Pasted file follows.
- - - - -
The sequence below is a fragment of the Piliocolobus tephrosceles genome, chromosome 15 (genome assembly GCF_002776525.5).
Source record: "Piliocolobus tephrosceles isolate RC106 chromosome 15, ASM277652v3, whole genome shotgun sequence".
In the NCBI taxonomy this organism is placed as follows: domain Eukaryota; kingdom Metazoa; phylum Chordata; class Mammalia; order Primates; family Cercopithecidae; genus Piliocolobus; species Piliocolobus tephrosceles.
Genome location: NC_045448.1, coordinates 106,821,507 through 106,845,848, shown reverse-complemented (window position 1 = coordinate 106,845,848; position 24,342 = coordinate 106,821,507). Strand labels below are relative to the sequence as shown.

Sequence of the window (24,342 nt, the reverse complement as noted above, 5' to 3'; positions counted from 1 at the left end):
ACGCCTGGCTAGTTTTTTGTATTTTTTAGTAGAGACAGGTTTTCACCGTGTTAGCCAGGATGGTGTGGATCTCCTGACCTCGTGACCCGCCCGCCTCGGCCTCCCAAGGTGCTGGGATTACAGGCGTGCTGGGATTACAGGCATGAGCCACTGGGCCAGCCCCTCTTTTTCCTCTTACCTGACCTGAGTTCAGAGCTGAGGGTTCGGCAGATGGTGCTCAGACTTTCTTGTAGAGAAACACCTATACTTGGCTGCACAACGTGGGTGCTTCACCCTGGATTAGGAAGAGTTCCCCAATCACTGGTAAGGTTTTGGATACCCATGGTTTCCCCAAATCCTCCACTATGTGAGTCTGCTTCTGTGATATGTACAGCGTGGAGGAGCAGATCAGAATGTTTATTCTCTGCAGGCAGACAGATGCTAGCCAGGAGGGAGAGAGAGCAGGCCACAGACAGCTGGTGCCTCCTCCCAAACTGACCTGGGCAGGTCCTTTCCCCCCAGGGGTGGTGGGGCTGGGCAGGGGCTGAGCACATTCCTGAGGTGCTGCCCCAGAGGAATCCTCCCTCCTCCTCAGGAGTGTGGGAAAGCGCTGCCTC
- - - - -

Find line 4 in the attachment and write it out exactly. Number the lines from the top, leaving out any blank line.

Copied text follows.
Genome location: NC_045448.1, coordinates 106,821,507 through 106,845,848, shown reverse-complemented (window position 1 = coordinate 106,845,848; position 24,342 = coordinate 106,821,507). Strand labels below are relative to the sequence as shown.